It’s critical for websites to appear on Page 1 of Google, especially in one of the top three organic positions, as these spots receive 58.4 percent of all clicks from users, according to a new study from Optify.
Websites ranked number one received an average click-through rate (CTR) of 36.4 percent; number two had a CTR of 12.5 percent; and number three had a CTR of 9.5 percent. Being number one in Google, according to Optify, is the equivalent of all the traffic going to the sites appearing in the second through fifth positions.
Here’s Optify’s look at CTRs on the top 20 sites:
Basically, Optify concludes that moving up to the top spot in Google from second or third could triple visits to your website.
Optify’s study of U.S. Google search engine results pages, conducted in December 2010, analyzed organic keyword visits for B2B and B2C websites. Optify analyzed data from 250 randomly chosen sites and an initial set of 10,000 keywords.
Here are some of Optify’s other findings.
Importance of Page 1
The average CTR on Page 1 of Google was 8.9 percent, but the average CTR on Page 2 was 1.5 percent. Ranking first on Page 2 had a slight benefit over ranking in the last spot on Page 1 (2.6 percent vs. 2.2 percent CTR).
Optify concludes that, because predicting which position your site will appear in Google is basically impossible, your SEO efforts should first focus on getting on Page 1, and then on investing in working your way up to one of the top three spots. Also, ranking beyond Page 2, while good for tracking trends, has almost no business value, Optify noted.
Head Terms vs. Long Tail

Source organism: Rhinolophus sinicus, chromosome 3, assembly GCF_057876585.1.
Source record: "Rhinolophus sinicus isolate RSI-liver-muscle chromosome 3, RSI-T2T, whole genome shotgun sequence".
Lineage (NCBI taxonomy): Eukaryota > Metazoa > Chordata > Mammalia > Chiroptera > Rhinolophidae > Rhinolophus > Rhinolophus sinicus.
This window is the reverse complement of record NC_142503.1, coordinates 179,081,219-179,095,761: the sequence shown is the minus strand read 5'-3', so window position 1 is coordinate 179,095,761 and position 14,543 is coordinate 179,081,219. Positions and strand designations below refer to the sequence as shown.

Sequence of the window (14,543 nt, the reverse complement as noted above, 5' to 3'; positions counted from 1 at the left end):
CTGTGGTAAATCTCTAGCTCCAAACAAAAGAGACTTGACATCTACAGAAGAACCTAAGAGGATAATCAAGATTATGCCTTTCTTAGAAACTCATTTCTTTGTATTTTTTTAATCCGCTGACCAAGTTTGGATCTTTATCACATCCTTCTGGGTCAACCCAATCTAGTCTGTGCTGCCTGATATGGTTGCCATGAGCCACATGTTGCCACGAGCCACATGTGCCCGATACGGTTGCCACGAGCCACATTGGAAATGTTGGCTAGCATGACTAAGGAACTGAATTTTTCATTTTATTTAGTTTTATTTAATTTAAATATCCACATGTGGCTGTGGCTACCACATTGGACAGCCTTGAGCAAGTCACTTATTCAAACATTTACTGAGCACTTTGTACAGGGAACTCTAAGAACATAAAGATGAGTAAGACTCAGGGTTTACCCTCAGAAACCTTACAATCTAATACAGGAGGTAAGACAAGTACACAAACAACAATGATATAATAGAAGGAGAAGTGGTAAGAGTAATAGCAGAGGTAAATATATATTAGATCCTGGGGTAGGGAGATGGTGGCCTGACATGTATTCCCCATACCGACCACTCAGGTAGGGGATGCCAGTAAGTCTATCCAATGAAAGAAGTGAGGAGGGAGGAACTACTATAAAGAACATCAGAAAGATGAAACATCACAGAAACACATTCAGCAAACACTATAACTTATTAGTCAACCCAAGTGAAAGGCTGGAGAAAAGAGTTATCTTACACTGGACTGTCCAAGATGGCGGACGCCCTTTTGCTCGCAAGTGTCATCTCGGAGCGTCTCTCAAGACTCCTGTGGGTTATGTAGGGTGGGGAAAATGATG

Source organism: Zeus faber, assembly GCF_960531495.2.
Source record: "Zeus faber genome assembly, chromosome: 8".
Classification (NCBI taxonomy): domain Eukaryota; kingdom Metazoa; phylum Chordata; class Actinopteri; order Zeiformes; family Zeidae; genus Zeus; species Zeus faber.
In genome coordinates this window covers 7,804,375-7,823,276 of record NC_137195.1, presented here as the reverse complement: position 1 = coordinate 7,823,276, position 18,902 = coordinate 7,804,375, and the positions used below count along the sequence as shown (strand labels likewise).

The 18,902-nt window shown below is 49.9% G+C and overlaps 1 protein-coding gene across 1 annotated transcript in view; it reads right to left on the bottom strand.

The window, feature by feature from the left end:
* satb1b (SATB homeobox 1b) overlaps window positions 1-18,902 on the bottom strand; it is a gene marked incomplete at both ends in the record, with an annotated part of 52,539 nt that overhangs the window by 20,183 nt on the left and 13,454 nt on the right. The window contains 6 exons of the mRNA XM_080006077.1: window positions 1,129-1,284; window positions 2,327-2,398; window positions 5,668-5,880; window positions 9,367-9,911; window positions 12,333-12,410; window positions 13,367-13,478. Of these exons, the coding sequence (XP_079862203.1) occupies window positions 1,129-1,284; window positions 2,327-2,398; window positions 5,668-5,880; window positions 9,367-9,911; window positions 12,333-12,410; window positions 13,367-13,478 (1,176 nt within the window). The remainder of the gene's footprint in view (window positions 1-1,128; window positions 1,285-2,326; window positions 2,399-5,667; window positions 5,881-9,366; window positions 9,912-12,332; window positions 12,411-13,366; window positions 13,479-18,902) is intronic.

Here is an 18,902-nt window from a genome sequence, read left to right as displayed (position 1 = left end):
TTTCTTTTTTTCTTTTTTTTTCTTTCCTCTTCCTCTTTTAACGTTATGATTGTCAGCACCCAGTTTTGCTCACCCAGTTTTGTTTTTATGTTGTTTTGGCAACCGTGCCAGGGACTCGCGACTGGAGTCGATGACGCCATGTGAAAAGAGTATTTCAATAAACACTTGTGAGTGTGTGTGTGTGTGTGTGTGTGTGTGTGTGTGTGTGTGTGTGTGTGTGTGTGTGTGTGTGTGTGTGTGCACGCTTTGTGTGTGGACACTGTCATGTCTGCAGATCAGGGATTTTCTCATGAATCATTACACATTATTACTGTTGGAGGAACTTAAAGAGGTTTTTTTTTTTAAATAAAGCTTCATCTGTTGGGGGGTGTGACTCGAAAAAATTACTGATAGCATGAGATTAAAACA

Optify’s study defined head terms as keywords with more than 1,000 monthly Google searches and long tail terms as keywords with less than 100 monthly searches.
Head terms had a higher CTR (32 percent) in the number one position than long tail terms (25 percent). However, long tail terms had a higher overall CTR on Page 1 of Google than head terms (9 percent vs. 4.6 percent).
Optify concluded that you won’t see “huge benefits until you get to the top few positions” with head terms. However, long tail terms can see decent CTR almost anywhere on the first page, though there is less benefit of moving up to higher positions.
Bottom line: let your business goals shape your SEO strategy.
How Much a Top Spot in Google is Worth
Optify looked at organic CTR in the hopes of updating one of the SEO industry’s long-time ROI calculators based on AOL’s leaked search records from August 2006, which Optify calls “old and dated,” due to the evolution of universal search and integration of social search in recent years.
AOL’s data showed websites ranked first received 42.3 percent of traffic; second place got 11.92 percent; and third place had 8.44 percent:
AOL’s data was based on 19,434,540 click-throughs, whereas Optify’s was based on 1,224,383. Optify isn’t the first using AOL’s data as a benchmark. Last May, two studies aimed to calculate Google’s organic CTR.
Neil Walker’s study, using Google Webmaster Tools data from 100 clients and 2,710 keywords, found position one gets 46.37 percent of organic click-throughs; position two gets 29.43 percent; and position three gets 19.81 percent:
Chitika’s study, which Jonathan Allen covered in “How Much is a Google Top Spot Worth?” reported that a top spot gets 34.35 percent of impressions; second position gets 16.96 percent; and third gets 11.42 percent. Chitika’s numbers were based on a sample of 8,253,240 impressions across its advertising network.
While the exact figures and data sets vary from study to study, they all confirm that ranking at the top of Page 1 on Google continues to be incredibly valuable. One of Optify’s final pieces of advice is to stay on top of SEO best practices and strategies. That’s something you can do by regularly reading Search Engine Watch’s Search Engine Optimization section